Friday, September 17, 2004
City embraces jam-packed Fusion
'Come on down. But leave home early'
By Cliff Radel
Enquirer staff writer
For years, Cincinnati has worried about too few people coming downtown to have fun. Now, the city's worrying about too many.
Gottenbusch, 3, from Newtown nibbles on a giant pretzel from Servatii's
as she watches Oktoberfest Zinzinnati participants.
(Michael E. Keating/The Enquirer)
Harten of North Avondale takes her steins to the line with a
little spillage in the Oktoberfest-Zinzinnati's, Gemutlichkeit
Games "Sprint for the Stein," held on Fountain Square.
(Tony Jones/The Enquirer)
Such is the potential drawing power of this weekend's events.
Operating under the Queen City Fusion umbrella, the schedule includes sporting events - the Reds and Bengals are in town, as is the P&G Classic football game - and exhibits at the Contemporary Arts Center and the National Underground Railroad Freedom Center, plus concerts (the Cincinnati Symphony Orchestra's season opener and Van Halen at the U.S. Bank Arena) and the annual Oktoberfest Zinzinnati.
These attractions are expected to draw up to 1 million people downtown and inject $72.7 million into the local economy.
All those people coming together to spend money in the same locale has raised concerns that there will be gridlock on the streets, "Full" signs on parking garages and droves of pedestrians wandering aimlessly around town.
Stop your worrying, say public officials and Queen City Fusion organizers.
"That's small-town thinking," said Damon Jones, Procter & Gamble external-relations manager and the head of the committee fusing the weekend's festivities.
"That's a mindset we need to change," he said. "It's holding the city back."
Instead, he advised, come on down. Everything is under control.
Just ask Steve Bailey. Questions about gridlock have been posed to the city traffic engineer in official planning sessions and unofficially from people on the street. "I don't expect any gridlock," he said.
He pointed out that traffic-pattern plans have been in place for two years - since 2002's Red Hot Weekend, when downtown hosted a University of Cincinnati-Ohio State football game, the last home stand at Cinergy Field and Oktoberfest. Everything is set for traffic to run smoothly.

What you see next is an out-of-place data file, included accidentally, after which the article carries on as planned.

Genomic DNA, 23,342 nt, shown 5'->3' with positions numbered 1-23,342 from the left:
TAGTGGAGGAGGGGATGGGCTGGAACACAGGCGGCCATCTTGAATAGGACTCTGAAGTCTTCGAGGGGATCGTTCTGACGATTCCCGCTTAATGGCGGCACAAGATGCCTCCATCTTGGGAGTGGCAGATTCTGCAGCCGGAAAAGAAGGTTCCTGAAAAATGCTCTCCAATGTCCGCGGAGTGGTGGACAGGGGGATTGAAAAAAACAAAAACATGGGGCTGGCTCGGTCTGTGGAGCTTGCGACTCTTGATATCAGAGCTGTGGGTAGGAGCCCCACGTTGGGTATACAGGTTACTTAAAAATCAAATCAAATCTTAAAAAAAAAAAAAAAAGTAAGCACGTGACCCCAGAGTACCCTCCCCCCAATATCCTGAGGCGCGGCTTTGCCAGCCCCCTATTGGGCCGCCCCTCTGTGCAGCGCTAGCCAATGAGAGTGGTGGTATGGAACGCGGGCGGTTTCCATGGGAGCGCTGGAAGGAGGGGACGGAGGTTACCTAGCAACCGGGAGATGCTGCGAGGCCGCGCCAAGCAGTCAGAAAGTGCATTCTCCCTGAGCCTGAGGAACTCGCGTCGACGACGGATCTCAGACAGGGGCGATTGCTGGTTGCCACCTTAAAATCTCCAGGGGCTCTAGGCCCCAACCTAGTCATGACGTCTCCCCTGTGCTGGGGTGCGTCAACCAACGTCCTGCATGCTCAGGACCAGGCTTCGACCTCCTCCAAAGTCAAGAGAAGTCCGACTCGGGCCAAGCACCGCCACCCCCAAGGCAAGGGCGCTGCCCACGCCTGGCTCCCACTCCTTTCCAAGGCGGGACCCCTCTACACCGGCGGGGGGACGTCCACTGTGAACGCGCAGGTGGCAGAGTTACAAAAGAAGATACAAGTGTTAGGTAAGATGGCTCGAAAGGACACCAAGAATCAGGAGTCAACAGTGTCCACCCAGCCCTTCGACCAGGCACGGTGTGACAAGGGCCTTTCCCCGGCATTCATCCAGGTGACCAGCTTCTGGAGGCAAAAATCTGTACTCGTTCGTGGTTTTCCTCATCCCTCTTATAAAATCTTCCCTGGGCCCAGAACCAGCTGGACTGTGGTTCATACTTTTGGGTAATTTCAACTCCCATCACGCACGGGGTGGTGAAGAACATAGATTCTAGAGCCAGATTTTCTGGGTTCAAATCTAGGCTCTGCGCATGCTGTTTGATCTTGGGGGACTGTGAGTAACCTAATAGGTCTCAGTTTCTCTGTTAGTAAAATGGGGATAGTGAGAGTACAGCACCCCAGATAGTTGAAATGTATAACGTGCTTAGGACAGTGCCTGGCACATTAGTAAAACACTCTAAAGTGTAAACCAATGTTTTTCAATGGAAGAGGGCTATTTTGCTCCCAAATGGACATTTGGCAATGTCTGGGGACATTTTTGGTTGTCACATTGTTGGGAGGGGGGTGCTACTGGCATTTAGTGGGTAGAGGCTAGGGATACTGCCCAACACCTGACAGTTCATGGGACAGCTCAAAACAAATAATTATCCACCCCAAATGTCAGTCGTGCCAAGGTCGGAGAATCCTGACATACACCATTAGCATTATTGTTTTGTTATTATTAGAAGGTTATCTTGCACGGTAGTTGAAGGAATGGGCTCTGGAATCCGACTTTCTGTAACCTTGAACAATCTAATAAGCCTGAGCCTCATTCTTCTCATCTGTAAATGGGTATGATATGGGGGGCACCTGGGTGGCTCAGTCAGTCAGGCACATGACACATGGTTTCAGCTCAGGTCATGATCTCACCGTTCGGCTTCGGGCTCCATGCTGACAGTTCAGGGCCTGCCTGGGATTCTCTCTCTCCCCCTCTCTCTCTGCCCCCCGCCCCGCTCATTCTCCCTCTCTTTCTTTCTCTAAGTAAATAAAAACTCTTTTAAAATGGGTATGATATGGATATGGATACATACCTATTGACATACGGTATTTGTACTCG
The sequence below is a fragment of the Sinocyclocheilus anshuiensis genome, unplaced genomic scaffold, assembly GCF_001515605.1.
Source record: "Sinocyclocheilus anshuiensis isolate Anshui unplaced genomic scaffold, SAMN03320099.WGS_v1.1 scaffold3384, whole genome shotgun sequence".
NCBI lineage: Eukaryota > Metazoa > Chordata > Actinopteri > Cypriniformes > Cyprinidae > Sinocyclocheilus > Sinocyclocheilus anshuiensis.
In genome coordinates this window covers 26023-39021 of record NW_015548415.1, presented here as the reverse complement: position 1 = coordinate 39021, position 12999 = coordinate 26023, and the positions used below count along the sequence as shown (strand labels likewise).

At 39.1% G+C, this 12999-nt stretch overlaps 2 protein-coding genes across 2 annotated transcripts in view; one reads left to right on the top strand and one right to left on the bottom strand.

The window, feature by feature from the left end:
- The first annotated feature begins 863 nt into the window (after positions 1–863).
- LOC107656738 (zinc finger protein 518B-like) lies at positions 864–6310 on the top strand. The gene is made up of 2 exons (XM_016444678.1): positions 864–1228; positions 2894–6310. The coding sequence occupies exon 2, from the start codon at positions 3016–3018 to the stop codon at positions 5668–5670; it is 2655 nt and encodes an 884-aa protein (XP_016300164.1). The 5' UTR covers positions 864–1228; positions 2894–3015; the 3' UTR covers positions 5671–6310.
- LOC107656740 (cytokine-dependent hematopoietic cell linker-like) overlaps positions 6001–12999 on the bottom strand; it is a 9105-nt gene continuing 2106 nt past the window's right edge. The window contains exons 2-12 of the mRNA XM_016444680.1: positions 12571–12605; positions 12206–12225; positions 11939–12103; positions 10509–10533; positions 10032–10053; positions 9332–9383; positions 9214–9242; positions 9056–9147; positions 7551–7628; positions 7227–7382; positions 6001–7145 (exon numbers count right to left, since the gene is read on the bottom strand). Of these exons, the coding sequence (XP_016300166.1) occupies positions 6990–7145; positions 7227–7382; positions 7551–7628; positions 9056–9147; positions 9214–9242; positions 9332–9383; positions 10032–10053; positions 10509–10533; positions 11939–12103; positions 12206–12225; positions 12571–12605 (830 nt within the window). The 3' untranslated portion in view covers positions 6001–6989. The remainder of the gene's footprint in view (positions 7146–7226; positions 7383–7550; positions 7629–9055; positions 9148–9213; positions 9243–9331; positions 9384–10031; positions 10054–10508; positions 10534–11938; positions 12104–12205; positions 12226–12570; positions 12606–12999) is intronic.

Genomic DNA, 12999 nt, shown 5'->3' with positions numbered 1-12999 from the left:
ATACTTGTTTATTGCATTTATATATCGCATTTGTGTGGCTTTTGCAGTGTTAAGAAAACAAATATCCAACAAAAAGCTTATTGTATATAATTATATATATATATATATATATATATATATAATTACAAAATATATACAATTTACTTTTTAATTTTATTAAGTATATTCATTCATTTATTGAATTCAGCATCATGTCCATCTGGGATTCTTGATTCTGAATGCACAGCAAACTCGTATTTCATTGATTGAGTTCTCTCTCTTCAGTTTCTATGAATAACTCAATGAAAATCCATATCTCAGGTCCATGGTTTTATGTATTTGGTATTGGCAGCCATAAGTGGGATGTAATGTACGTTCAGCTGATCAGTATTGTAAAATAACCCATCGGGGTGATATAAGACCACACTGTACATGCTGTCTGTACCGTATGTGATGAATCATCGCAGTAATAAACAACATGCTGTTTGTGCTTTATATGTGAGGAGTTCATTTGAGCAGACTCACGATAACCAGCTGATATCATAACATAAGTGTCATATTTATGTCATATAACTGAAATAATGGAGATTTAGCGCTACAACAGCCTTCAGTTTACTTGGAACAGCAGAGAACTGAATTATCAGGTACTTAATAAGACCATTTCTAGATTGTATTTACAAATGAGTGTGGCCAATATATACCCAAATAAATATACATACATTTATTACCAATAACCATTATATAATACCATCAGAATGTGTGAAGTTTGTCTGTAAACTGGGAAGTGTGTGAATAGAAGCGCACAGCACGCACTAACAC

Cincinnati police Capt. James Whalen goes Bailey one better.
"I'd be willing to bet that on Monday, people will say: 'That was as smooth as glass. There were no problems,' " said the District 1 commander whose territory covers downtown.
Whalen said he has "a full-time staff that does nothing but plan for events. We are prepared. We've got it covered."
Because of the multitude of events, however, Whalen has several requests of the public.
"Leave home early. Take your time. Don't leave valuables visible in your car. The bad guys know the schedule as well as the good guys."
Whalen identified two potential trouble spots.
Saturday: Before the Reds' 7:10 p.m. game at Great American Ball Park and the 7:30 p.m. Van Halen concert next door at U.S. Bank Arena.
Sunday: Before the Bengals' 8:30 p.m. kickoff.
"The Reds will be sold out Saturday," Whalen said, "for the Joe Nuxhall tribute." The team is honoring the old lefthander for his combined 60 years as a Reds player and broadcaster.
"The Van Halen show should draw 7,500," Whalen noted. "So, the area around the ballpark will be busy from 6 to 8 p.m."
Come Sunday, Paul Brown Stadium will be swarming with vehicular and pedestrian traffic "from 6 p.m. to 8:30 p.m."
Whalen's advice: "Don't arrive late and try to hurry. It just won't work."
The threat of weekend traffic jams has been on the mind of Vice Mayor Alicia Reece. When she addressed a Wednesday afternoon Fountain Square crowd to kick off Oktoberfest's Gemuetlichkeit games, she joked: "We've solved the parking problem: Get a hotel room and walk."
After the games, she gave two responses for worrywarts: Get over it. Get used to it.
"For so long, our downtown has been dead after 5 p.m.," she said.
"If we are going to be a progressive city in the 21st century, then we have to be able to compete with other cities by having more than one major event going on at the same time over a weekend."
She noted the investments the city has made in tourist-dependent venues. "We have the Contemporary Arts Center, the National Underground Railroad Freedom Center, the Aronoff and the restaurants," she said. "They could use several of these weekends a year."
Hurricane's wake won't spoil the show
Queen City Fusion weekend, for the most part, will be spared any inclement
weather as an offshoot of Hurricane Ivan.
While there's a 60 percent chance of rain during the day today, the rest of the weekend should be dry and pleasantly warm. That means those attending Oktoberfest Zinzinnati Saturday and Sunday, the Bengals game Sunday night and other events in between won't need any rain gear.
Today's high temperature should be in the low 70s, while the mercury is expected to climb to the mid-70s Friday and Saturday, when the skies will be partly cloudy. There's a 20 percent chance of rain during the day Saturday, but there's no precipitation in the forecast for Saturday evening or all day Sunday.
Heavy precipitation as a result of Hurricane Ivan likely will stay east and southeast of the Greater Cincinnati and Northern Kentucky area, said National Weather Service Meteorologist Don Hughes.
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